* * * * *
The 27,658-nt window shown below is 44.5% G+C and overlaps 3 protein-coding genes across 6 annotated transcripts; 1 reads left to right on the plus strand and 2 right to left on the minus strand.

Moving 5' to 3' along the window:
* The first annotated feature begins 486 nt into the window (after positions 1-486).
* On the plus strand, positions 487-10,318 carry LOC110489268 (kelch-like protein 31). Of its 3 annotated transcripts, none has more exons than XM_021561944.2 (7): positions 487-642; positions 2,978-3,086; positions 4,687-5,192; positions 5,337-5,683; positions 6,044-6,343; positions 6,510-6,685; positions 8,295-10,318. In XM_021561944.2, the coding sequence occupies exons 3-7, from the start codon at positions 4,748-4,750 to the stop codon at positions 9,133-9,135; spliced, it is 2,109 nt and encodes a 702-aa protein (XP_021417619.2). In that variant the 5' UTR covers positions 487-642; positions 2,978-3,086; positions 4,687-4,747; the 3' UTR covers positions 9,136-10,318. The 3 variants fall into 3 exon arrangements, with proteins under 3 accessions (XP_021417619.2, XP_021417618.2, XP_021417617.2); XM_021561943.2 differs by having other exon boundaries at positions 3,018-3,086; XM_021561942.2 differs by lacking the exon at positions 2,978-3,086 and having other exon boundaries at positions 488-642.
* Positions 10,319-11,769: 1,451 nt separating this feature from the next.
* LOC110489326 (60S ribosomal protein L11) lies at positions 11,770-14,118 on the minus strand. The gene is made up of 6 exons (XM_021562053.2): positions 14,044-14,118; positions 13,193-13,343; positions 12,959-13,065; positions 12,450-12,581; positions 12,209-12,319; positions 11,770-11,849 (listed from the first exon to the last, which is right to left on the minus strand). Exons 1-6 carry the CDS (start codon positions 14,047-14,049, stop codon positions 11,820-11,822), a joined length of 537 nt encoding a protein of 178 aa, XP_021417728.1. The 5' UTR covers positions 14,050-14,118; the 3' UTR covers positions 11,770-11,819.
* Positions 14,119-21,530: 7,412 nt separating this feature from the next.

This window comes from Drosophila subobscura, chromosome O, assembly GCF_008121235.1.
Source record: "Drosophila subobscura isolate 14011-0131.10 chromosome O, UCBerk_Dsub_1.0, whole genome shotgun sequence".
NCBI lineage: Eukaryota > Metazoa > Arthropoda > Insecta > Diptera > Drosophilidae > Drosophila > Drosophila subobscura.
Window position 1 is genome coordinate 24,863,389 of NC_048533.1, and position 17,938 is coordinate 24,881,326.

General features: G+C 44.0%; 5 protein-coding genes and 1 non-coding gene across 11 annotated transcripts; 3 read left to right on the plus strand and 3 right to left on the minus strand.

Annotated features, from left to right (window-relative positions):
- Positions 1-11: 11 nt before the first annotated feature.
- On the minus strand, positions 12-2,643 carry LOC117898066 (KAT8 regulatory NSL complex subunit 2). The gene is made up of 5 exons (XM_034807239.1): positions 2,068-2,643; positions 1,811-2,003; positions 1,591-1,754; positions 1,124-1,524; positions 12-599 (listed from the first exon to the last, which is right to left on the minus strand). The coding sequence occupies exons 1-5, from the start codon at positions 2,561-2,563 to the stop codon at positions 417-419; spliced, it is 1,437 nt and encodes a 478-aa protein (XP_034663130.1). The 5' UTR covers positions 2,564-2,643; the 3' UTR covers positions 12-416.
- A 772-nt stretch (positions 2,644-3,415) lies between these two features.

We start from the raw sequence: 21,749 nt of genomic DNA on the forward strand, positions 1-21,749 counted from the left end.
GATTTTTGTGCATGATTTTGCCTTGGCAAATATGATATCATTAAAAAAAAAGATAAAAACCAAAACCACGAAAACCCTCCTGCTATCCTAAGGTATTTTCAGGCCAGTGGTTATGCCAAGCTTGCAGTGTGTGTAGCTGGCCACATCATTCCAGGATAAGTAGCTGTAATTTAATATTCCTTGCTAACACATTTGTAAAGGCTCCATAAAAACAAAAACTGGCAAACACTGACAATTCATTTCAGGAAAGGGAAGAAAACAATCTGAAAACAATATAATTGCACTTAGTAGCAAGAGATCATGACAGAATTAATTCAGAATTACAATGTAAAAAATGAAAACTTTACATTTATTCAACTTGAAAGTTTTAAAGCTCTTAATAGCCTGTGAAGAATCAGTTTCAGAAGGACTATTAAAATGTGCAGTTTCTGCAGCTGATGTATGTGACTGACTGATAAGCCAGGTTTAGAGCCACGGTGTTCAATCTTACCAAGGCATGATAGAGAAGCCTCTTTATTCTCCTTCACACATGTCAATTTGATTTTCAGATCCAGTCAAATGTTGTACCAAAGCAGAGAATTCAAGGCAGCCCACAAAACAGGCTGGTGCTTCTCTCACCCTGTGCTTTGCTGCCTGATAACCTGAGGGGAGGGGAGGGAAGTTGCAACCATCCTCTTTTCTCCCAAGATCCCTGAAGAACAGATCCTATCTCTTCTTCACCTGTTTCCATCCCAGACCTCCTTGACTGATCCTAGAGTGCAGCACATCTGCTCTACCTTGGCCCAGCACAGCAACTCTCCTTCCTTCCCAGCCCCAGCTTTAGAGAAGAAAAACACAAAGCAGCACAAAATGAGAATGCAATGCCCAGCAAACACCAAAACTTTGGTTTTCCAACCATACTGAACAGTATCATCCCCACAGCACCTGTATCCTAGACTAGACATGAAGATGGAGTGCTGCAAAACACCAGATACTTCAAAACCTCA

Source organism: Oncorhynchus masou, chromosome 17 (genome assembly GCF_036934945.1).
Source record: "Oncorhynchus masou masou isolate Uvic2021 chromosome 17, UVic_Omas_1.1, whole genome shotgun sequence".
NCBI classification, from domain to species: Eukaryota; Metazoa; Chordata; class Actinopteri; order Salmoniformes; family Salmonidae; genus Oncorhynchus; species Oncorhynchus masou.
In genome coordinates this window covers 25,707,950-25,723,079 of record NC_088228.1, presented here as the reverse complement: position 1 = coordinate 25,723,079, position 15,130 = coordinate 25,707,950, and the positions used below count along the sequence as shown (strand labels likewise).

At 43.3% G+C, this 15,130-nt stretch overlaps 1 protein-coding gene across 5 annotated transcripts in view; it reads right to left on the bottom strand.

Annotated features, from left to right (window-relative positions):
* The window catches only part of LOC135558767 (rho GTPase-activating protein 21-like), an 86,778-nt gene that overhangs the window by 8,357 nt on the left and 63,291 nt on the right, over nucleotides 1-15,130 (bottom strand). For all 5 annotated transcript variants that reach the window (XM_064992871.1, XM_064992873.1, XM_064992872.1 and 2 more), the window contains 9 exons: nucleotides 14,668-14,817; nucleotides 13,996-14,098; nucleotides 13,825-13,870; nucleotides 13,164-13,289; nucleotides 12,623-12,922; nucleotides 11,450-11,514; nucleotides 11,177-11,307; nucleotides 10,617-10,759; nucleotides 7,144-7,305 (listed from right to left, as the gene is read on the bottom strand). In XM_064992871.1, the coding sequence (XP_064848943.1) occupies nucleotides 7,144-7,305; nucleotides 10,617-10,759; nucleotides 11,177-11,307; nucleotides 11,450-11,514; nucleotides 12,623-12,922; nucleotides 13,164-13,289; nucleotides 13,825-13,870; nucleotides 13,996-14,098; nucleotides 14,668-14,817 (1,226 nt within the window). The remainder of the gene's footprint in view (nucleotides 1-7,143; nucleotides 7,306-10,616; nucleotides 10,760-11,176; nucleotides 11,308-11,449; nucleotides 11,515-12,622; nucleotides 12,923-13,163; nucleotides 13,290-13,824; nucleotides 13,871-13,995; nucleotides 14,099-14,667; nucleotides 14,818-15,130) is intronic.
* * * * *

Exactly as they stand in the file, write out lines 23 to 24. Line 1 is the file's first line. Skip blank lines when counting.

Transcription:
At 43.3% G+C, this 15,130-nt stretch overlaps 1 protein-coding gene across 5 annotated transcripts in view; it reads right to left on the bottom strand.

Annotated features, from left to right (window-relative positions):